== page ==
The Kerry Blue Terrier was mistakenly thought to be from the County Kerry in Ireland, when in fact it originates from the town of Tipperary. It was in the mountains of the County Kerry where this breed was first observed, hence its name. The legend of its origin is a colorful one. The story begins with a blue dog swimming to the shore from a shipwreck. It was said that this dog has a coat so irresistible that all of the female Wheaten Terriers in Kerry mated with it. As a result, the Kerry Blue was born.
As the years passed, the Kerry Blue became a working dog like other terrier breeds. The jobs it performed included herding cattle, herding sheep and functioning as a guard dog. Most often it was used to control animals that were nuisances to agricultural society, such as rats, rabbits, foxes, otters and badgers.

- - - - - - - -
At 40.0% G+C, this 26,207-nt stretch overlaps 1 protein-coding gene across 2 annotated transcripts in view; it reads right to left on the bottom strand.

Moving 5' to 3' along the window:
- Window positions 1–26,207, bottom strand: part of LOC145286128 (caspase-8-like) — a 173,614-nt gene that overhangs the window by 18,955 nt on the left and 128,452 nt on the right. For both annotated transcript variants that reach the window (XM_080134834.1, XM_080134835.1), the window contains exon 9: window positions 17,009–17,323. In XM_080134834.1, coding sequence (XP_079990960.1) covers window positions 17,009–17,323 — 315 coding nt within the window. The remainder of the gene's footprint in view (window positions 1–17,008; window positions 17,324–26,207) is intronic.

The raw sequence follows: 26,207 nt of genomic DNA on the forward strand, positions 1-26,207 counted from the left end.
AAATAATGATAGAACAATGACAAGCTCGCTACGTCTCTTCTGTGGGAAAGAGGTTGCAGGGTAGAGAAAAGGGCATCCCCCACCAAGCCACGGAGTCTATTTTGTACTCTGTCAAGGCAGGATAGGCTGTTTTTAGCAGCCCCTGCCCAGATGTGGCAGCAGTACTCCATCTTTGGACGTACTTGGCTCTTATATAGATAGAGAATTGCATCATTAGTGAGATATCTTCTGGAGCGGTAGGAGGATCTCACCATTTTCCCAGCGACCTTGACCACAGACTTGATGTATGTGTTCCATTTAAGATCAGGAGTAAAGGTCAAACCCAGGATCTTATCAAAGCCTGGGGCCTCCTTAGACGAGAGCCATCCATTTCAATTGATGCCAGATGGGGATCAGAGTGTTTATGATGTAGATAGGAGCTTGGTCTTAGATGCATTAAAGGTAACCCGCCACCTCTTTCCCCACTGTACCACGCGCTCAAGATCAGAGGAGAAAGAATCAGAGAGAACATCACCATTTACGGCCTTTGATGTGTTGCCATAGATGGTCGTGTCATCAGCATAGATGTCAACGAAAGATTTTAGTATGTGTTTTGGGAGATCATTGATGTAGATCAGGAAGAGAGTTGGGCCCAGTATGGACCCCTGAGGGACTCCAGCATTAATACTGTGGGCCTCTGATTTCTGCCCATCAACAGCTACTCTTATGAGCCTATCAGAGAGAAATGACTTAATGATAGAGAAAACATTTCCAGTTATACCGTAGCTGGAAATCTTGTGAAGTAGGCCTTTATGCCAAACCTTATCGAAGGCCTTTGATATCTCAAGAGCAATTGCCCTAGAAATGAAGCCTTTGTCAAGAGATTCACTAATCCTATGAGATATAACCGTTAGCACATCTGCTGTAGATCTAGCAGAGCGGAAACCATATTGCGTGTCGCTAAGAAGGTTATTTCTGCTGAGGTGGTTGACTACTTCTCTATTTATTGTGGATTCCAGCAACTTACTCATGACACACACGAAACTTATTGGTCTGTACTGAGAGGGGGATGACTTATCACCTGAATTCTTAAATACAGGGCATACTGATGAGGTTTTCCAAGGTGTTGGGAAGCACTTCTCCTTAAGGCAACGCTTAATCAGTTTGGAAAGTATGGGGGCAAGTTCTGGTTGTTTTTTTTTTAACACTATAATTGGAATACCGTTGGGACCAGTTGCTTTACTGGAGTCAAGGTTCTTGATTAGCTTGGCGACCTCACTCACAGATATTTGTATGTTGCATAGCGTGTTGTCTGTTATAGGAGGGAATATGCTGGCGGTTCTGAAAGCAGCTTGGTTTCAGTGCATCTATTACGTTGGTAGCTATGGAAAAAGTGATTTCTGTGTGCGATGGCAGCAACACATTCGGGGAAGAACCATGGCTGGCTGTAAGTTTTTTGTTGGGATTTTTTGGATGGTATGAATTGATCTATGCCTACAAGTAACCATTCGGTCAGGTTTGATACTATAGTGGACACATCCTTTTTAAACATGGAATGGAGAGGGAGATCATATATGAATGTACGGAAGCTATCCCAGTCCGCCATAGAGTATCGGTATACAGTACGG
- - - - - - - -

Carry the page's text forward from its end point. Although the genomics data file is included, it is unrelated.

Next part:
In its home country, this breed is often referred to as the Irish Blue Terrier. There is a strong connotation between this dog and Irish nationalism. Michael Collins, a nationalist leader, owned a Kerry Blue Terrier named Convict 225. Collins went so far as to try to name the breed as the national dog of Ireland.